Some scientists have investigated the effect that oregano extract has on the Streptococcus mutans bacterium, associated with the onset and development of dental caries.
The study derives from a research project directed by Dr. Alba Edith Vega of the National University of San Luis in Argentina, called “Molecular and immunological metabolic studies of microorganisms of clinical and environmental interest.”
The analyzes confirm the inhibitory effect of oregano on this bacterium that causes cavities and provide enlightening data. The ultimate goal is to create a mouthwash with a concentration of oregano that achieves inhibition.
The research has been in development for more than a year. The results obtained are promising and, on a laboratory scale, it can be affirmed that oregano helps prevent cavities.
Through the central research project, strategies are sought to carry out the control and prevention of various pathogens. Infectious diseases are the highest percentage of all world pathologies and, in turn, the scientific community faces a great problem that is the antimicrobial resistance presented by different microorganisms.
That is where research is carried out and strategies are sought to control and inhibit the growth of bacteria, preferably through compounds that can be of natural origin, mainly with native plants of the region. “Natural compounds potentially have antimicrobial, anticancer, and antioxidant activity,” Vega explained to Argentina Investiga.
Two of the authors of the study. (Photo: UNSL Institutional Press)
The inhibitory effect produced by oregano on the bacteria that causes dental caries began to be suspected as a result of a previous study that had been carried out with oregano but on another bacterium called Helicobacter pylori, associated with gastrointestinal diseases.
Since it had inhibitory effects and acted on different virulence factors, the experts wondered what other pathogen of chemical interest could be addressed in this study. This is how Dr. Andrea Celeste Arismendi Sosa proposed doing it with Streptococcus mutans, which causes cavities and affects people’s health. Over time, this research became the subject of the thesis of student María Alejandra Bertello, together with her director, Dr. Vega, and her co-director, Dr. Arismendi Sosa.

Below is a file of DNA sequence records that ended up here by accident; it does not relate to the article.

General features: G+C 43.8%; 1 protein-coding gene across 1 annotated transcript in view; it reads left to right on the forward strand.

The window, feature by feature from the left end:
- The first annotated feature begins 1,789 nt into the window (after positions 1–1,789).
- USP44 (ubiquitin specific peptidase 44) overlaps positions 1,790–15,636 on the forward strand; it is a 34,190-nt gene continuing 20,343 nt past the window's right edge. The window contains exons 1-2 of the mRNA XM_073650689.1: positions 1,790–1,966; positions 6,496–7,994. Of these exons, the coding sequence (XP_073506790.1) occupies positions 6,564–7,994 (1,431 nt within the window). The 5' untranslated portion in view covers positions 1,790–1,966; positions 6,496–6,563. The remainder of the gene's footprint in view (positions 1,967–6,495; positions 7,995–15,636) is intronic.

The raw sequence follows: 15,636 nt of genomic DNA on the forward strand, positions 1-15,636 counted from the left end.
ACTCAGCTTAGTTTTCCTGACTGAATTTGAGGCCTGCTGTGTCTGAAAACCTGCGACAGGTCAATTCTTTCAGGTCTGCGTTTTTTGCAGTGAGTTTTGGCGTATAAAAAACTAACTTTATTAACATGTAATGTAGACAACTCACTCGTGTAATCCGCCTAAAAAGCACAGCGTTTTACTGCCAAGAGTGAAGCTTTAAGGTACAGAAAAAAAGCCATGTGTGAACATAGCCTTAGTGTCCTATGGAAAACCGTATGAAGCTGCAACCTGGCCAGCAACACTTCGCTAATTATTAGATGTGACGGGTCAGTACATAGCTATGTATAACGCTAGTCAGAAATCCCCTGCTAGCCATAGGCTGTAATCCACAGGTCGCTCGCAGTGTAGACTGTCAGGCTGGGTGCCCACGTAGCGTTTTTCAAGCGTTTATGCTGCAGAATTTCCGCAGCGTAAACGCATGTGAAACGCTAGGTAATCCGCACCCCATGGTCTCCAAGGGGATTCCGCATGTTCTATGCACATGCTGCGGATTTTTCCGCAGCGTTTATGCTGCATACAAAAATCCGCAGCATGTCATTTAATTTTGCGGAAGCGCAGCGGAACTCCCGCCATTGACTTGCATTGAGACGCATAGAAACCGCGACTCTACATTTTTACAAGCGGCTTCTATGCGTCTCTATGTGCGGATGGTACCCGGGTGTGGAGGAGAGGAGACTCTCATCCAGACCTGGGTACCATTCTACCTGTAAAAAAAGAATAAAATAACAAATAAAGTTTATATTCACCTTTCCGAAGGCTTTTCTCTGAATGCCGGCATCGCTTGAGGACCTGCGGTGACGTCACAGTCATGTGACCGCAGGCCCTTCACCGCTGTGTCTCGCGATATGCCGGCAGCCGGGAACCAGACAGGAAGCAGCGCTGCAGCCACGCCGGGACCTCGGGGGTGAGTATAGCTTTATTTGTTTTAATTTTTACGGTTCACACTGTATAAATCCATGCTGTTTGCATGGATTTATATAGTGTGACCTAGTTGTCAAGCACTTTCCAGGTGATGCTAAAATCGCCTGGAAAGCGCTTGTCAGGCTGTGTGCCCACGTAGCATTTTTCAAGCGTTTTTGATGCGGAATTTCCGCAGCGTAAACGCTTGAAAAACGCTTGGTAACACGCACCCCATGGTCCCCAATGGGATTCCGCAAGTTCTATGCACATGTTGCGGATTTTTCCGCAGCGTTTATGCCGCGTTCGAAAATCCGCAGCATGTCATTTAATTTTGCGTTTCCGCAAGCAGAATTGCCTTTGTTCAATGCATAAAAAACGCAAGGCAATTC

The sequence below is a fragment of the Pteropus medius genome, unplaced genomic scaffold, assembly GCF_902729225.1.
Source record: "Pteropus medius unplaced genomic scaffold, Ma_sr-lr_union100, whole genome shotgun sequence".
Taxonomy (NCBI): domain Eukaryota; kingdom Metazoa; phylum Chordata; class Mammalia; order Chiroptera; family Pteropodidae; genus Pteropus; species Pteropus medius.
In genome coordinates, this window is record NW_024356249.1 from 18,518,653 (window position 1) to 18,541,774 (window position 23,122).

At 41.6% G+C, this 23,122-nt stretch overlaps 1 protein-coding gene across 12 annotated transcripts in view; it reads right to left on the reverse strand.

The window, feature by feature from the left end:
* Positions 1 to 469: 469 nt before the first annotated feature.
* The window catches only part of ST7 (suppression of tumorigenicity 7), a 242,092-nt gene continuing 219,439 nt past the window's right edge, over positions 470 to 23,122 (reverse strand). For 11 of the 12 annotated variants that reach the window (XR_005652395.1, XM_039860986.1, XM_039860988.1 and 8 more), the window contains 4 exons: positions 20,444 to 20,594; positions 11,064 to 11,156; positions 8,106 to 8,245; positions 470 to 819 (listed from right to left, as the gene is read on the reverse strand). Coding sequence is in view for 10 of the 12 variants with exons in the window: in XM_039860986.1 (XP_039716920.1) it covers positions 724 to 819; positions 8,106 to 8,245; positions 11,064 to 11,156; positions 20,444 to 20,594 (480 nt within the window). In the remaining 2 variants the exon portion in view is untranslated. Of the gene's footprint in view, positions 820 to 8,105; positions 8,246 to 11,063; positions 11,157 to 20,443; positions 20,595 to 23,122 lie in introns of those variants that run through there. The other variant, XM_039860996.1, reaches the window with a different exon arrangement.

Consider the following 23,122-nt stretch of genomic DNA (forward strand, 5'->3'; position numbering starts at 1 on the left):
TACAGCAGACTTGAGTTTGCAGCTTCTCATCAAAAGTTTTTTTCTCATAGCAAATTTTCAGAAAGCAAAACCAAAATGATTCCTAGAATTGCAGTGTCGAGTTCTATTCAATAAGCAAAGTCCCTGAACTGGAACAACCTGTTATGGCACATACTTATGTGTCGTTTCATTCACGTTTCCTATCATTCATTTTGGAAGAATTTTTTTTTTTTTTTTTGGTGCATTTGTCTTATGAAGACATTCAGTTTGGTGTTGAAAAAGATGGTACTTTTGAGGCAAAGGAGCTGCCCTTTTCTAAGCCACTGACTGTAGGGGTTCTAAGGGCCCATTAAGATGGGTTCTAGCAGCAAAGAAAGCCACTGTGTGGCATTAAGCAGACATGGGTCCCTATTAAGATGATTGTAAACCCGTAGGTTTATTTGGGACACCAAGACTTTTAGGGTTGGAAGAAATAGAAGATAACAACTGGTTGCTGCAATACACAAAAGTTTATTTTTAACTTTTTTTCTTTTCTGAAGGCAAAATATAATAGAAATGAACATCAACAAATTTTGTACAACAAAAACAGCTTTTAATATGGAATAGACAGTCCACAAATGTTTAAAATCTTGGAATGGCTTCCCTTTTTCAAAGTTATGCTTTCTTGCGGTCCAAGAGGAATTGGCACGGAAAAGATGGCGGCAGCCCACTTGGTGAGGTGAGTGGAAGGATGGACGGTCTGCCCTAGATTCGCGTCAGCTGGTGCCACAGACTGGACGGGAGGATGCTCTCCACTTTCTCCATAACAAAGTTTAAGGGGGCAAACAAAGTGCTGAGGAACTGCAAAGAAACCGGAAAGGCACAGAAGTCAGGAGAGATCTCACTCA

The scientists carry out their studies on dental samples previously treated and cleaned of caries. What is being studied is the inhibition of biofilm formation, three-dimensional structures created by bacteria living in community, and their consequent detachment.
Regarding what type of oregano is studied, in this case oregano is used as it is sold in stores. “The idea was to use an oregano that people consume (…) This product was scientifically identified as oregano to avoid mixing the compounds that one buys,” the researchers explained.
For the tests, a liquid extract of a concentration of ten grams of oregano is prepared with boiled water and left to settle for twenty minutes. Later, this liquid is filtered to be able to work it under sterile conditions. The next step is a chemical transformation: it goes from liquid to solid. This is how it is possible to reach an oregano extract powder with which the studies are carried out.
“Tests are carried out, the minimum inhibitory concentration is determined, and then, once that concentration is established, it is what one works with to be able to carry out these tests, for example, biofilm inhibition,” explained Arismendi Sosa.
It should be noted that these studies are preliminary and are not performed with patients. This is a first stage, in which the inhibitory process of the biofilm of bacteria that cause dental caries and, consequently, bad breath, is fine-tuned. “We work with clean dental samples and we put them in contact with the microorganism, thus forming the biofilm on the tooth. We could not work with decayed teeth because later there will be no repair since the damage to the tooth has already been caused”, they expressed.
On a commercial level, there is no mouthwash or toothpaste that has in its composition any derivative of oregano. This would be an unprecedented product for the market. “More than a year ago we began to investigate this topic on time; We already have the minimum inhibitory concentration, and we have the test on the teeth and so far we see that the inhibition of the biofilm does work in a preventive way and its detachment (…) We are in the stage of testing this formulation of the rinse”, concluded Bertello. (Source: Fabiola Gisel Aranda / National University of San Luis / Argentina Investiga)